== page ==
AAS 201st Meeting, January, 2003
Session 119. White Dwarfs
Poster, Thursday, January 9, 2003, 9:20am-4:00pm, Exhibit Hall AB

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[119.02] OpenWD: An Open-Source White Dwarf Code

T. S. Metcalfe (CfA), J. M. Gonzalez Perez (U. Tromso), A. W. Irwin (U. Victoria), S. D. Kawaler (Iowa State), M. H. Montgomery (U. Cambridge), D. E. Winget (U. Texas-Austin), M. A. Wood (Florida Tech)

Almost every star in our galaxy will eventually become a white dwarf. Since they are relatively simple compared to main-sequence stars, white dwarfs provide one of the best opportunities for learning about stellar structure and evolution. Studies of pulsating white dwarfs give us the opportunity to learn about their internal composition and structure, and allow us to refine our understanding of their cooling properties. The latter is important if we want to use white dwarf stars as chronometers for stellar populations -- providing an independent method of dating the various components of the galaxy, and yielding a lower limit on the age of the universe.

All studies of this kind rely on detailed computer simulations of white dwarf stars, and our understanding can only be as good as our models. Because of a surge of interest in these areas, many independent codes have been developed in the past few years, each including some subset of the state-of-the-art physics that should ideally be incorporated together. Unfortunately, none of these codes are publicly available, so the collective progress in this area is slower than it needs to be, and the results of studies performed with various codes are difficult to compare.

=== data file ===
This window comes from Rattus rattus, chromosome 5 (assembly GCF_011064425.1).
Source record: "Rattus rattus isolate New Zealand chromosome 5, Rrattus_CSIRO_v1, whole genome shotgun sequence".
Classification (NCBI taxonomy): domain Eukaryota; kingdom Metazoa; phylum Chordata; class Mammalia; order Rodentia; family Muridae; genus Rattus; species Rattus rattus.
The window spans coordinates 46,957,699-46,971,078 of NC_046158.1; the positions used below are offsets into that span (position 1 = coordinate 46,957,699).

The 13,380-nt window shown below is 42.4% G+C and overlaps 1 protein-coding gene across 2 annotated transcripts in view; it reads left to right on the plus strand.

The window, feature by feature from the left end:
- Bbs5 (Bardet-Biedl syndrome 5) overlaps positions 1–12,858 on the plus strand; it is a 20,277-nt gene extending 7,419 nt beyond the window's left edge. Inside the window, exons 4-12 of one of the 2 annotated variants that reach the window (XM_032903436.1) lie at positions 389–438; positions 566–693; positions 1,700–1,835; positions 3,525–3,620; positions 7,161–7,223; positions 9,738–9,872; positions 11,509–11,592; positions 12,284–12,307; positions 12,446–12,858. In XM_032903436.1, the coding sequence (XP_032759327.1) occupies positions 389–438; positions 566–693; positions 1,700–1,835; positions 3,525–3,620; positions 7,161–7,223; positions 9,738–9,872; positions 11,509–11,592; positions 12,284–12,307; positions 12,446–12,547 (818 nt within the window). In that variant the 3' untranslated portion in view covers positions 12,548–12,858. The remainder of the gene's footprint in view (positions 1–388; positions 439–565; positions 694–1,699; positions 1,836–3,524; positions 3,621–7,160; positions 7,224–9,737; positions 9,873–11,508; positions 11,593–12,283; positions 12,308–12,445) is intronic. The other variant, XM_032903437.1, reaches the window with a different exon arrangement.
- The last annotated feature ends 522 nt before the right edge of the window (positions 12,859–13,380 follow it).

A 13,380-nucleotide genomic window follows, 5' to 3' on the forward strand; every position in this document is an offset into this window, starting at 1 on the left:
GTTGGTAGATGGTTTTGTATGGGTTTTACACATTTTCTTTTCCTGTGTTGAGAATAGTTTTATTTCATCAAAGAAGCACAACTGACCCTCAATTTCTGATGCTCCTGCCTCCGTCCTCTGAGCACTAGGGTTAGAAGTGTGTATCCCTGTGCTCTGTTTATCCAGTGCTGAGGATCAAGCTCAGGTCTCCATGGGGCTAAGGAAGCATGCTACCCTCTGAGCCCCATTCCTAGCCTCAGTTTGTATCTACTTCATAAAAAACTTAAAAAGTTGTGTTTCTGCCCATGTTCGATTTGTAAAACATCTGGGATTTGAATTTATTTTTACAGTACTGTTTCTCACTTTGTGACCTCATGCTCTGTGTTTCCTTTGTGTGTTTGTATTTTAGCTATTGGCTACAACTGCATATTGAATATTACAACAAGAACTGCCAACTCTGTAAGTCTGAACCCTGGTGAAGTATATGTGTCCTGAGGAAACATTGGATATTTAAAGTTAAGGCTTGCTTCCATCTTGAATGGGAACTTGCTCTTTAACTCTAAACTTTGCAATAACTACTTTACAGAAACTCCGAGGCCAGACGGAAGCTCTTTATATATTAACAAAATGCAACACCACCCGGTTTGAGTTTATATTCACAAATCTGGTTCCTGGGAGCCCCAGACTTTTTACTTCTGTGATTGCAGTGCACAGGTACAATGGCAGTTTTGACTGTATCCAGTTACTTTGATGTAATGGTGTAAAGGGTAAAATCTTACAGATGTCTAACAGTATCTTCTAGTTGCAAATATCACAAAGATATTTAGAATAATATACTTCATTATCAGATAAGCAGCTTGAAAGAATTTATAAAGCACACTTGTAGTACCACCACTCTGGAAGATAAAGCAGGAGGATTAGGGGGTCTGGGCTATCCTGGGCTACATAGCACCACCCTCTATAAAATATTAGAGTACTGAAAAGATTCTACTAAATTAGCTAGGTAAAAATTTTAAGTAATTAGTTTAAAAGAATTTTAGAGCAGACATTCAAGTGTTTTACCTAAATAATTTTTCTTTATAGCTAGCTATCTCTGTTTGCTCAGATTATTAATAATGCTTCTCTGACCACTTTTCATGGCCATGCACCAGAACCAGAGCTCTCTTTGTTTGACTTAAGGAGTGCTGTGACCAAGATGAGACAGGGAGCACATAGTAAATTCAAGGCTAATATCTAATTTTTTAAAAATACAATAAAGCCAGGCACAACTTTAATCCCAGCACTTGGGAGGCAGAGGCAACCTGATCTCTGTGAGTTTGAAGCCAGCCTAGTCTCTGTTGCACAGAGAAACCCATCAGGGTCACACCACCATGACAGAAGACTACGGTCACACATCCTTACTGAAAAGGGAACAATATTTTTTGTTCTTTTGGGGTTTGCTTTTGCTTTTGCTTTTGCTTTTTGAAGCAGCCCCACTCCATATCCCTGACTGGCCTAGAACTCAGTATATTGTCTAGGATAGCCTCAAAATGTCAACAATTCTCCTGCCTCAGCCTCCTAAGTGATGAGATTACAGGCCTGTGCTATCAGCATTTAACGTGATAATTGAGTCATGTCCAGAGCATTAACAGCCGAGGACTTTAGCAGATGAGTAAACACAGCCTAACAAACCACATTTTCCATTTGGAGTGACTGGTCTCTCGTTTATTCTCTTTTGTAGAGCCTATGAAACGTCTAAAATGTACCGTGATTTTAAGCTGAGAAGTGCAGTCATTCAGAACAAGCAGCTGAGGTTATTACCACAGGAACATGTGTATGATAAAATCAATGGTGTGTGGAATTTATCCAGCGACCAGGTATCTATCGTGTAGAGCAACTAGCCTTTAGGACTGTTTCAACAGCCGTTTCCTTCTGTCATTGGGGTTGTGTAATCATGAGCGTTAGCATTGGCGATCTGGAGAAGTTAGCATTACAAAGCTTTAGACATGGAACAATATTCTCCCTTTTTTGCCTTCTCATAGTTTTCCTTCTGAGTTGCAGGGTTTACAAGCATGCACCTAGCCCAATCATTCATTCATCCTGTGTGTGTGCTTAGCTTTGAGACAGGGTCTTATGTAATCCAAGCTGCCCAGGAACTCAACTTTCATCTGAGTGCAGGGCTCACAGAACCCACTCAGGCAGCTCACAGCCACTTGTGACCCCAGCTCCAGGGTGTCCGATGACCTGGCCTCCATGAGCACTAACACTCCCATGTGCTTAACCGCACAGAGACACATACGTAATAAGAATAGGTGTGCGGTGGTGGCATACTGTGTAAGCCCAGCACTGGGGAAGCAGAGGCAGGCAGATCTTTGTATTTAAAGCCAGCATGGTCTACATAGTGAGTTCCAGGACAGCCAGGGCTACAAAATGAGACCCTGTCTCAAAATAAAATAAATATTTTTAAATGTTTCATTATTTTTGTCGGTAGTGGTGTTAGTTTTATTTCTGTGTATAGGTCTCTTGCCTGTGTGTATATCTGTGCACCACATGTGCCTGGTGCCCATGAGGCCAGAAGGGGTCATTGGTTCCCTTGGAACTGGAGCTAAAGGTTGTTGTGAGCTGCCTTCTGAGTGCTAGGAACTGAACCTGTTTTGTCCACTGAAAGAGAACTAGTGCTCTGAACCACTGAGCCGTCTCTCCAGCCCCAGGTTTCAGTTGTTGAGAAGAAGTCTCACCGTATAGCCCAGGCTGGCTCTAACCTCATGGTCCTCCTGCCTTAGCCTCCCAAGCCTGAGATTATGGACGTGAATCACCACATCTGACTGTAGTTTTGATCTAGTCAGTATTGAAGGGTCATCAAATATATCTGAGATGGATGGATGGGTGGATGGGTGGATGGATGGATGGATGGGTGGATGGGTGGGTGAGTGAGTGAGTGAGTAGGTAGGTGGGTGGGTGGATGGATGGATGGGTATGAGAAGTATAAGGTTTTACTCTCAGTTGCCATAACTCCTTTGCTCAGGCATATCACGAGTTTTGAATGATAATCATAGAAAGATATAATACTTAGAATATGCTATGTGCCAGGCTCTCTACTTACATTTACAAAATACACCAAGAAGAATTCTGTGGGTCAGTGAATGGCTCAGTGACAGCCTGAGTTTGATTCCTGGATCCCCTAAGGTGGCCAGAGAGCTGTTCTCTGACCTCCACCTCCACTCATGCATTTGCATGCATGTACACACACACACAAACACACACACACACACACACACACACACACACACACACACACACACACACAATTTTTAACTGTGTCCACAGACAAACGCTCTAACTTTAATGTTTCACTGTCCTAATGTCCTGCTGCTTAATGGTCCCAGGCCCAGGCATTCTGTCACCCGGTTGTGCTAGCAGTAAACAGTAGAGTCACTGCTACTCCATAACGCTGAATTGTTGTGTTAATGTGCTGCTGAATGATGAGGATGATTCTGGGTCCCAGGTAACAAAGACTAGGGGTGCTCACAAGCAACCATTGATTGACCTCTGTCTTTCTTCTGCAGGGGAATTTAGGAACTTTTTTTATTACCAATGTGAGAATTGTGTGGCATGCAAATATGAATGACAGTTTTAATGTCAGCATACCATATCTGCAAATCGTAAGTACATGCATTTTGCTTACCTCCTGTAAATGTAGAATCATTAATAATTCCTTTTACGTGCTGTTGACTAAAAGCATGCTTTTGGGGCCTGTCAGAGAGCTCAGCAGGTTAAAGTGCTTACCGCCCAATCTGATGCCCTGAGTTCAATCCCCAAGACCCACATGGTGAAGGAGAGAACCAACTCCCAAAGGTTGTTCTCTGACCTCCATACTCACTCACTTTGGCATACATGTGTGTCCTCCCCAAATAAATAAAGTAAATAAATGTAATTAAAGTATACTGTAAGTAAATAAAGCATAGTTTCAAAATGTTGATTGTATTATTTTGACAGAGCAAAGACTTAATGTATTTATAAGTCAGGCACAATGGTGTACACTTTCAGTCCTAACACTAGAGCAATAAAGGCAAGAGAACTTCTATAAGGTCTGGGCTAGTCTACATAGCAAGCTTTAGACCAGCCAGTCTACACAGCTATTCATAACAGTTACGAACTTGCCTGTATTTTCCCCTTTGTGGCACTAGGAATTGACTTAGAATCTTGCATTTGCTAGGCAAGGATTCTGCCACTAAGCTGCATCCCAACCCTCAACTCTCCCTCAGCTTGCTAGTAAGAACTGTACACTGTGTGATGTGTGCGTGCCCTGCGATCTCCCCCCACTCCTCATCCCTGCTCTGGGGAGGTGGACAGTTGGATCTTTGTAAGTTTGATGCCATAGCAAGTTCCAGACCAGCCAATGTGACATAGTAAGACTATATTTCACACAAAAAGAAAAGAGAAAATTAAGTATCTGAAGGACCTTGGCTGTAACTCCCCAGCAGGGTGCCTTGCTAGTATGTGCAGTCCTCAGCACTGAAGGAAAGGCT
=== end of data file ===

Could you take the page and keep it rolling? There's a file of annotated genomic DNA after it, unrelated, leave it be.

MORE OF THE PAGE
OpenWD is an attempt to initiate an open, world-wide collaboration to develop a complete, cutting-edge computer code for modeling the evolutionary and pulsational characteristics of white dwarf stars. The project is beginning with a complete FORTRAN code from the public domain to serve as the basis for updates and additions from collaborators who want to contribute modules that include their own prescriptions for various physical ingredients. The resulting code will always be freely available under the terms of the GNU General Public License (GPL), which also imposes this requirement on any derived works. This will facilitate comparison between versions, and will provide an invaluable tool for research in asteroseismology and cosmochronometry, now and into the future.

If you would like more information about this abstract, please follow the link to http://whitedwarf.org/openwd/. This link was provided by the author. When you follow it, you will leave the Web site for this meeting; to return, you should use the Back comand on your browser.

The author(s) of this abstract have provided an email address for comments about the abstract: openwd@whitedwarf.org

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